Podcast Masterminds in Maintenance

S2:E20 Strategic Planners and Problem Solvers with Bryan Bieschke

Caitlyn Young

Bryan Bieschke is the Director of Maintenance and Reliability of T. Parker Host, solutions provider for the maritime industry, specializing in agency services, terminal operations, and marine assets.


In this week’s episode of Masterminds in Maintenance, we are excited to have Bryan Bieschke, Director of Maintenance and Reliability of T. Parker Host! From budgeting, managing metrics, staying up to date with the latest technologies, tracking equipment health, and more, today’s maintenance technicians and managers need to be skilled strategic planners and problem solvers to manage the tons of tasks they have on their plates. Bryan and Ryan discuss the importance of these essential skills, and how maintenance technicians and managers can truly hone these abilities. Listen today!

Episode Show Notes

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00:03 Ryan Chan: Welcome to Masterminds in Maintenance, a podcast for those with new ideas in maintenance. I’m your host, Ryan, I’m the CEO and founder of UpKeep. Each week I’ll be meeting with a guest who’s had an idea for how to shake things up in the maintenance and reliability industry. Sometimes the idea failed, sometimes it made their business more successful, and other times their idea revolutionized an entire industry. Today, I’m super excited, we’ve got Bryan Bieschke here on the show. Brian is the director of Maintenance and Reliability at T. Parker Host, a solutions provider for the maritime industry, specializing in agency services, terminal operations and marine assets. Welcome Bryan to the show. I’m really excited to have you.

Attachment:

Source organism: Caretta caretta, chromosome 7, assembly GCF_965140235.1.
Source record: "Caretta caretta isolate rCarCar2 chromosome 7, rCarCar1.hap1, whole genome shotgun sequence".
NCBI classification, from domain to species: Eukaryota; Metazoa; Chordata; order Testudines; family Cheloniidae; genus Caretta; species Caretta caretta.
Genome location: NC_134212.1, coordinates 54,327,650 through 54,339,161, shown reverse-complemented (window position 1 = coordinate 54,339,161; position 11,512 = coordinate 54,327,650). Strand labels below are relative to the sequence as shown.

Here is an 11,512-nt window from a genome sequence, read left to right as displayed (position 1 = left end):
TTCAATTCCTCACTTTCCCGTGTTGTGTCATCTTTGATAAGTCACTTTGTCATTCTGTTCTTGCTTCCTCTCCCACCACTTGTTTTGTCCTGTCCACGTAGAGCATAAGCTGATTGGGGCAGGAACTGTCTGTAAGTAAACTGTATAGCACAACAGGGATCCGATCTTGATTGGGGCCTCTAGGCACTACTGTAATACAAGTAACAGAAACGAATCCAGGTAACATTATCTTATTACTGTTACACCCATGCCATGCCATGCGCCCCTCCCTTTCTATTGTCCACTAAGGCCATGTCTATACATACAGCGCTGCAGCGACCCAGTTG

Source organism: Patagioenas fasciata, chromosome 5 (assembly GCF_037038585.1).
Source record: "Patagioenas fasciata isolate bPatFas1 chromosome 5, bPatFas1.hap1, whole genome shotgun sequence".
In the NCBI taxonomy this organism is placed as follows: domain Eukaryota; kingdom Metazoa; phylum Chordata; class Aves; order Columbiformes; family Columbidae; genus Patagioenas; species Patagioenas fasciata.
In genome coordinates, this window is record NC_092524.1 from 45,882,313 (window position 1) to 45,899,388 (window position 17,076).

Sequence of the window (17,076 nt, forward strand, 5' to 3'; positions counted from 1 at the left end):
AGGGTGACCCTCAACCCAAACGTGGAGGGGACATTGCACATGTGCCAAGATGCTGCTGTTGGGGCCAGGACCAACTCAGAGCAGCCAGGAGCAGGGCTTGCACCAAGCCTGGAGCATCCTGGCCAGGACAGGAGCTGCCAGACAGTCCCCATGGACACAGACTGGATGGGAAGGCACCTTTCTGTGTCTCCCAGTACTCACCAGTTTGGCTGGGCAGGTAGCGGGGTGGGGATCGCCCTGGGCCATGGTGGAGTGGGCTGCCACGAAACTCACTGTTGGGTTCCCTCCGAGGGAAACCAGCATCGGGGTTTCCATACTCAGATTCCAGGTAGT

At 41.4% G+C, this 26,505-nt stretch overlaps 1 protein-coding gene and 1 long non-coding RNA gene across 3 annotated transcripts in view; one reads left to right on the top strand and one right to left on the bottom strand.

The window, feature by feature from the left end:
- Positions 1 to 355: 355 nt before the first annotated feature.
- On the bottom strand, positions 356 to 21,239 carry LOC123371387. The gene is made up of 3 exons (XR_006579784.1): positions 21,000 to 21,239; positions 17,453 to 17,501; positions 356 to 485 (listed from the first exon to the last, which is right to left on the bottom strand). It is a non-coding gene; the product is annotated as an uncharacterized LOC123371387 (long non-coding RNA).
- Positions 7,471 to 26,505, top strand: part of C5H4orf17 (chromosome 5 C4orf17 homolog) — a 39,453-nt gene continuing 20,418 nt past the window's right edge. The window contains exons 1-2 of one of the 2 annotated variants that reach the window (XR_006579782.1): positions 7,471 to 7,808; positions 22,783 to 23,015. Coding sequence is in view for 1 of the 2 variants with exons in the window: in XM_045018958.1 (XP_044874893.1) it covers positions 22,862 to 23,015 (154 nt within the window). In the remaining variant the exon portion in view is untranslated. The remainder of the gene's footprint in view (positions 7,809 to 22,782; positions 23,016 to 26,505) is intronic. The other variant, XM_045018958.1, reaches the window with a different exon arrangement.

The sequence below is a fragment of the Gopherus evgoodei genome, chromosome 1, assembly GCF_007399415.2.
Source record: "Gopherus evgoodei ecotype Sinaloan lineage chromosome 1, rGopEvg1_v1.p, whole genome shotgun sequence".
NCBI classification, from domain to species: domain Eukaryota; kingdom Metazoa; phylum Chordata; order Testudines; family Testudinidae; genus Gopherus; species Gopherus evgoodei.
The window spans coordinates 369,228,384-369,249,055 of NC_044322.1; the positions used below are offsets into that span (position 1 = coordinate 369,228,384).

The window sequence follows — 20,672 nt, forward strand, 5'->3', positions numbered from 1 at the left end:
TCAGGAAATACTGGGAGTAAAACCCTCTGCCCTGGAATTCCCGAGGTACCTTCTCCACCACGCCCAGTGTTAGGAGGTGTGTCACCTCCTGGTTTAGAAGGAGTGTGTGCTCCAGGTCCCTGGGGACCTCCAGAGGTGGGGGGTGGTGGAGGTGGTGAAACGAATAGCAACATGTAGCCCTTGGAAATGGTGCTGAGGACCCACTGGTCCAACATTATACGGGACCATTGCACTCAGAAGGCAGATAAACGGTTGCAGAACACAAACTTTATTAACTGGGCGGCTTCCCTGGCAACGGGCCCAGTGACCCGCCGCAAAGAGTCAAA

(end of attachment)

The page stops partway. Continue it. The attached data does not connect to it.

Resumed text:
00:40 Bryan Bieschke: Thanks for having me Ryan. It’s gonna be good brother.

00:42 RC: Hey, Bryan, can you share a little bit more about your background, your journey into the field of maintenance and reliability?

00:50 BB: I started off like a lot of people, I went to college, and then I dropped out of college. I went to automotive school, I learned to… Fundamentals of auto mechanics. I graduated, I got out and I was turning the wrenches in a small privately owned shop, and that business went under for a while, and I ended up getting laid off. I went and joined the Navy, and in the Navy, I was a GSE troubleshooter, so a ground support equipment troubleshooter. I ran the flight deck of the aircraft carrier during flight ops, troubleshooting cranes, generators, tractors, MSUs, static frequency converters, oxygen and nitrogen carts. The Navy really is what got me into reliability maintenance, it really planted the seed. I was hired by Caterpillar right out of the Navy to be a machine technician for them, where I’d done tons of overhauls, troubleshooting in the field and in the shop, mostly in the shop.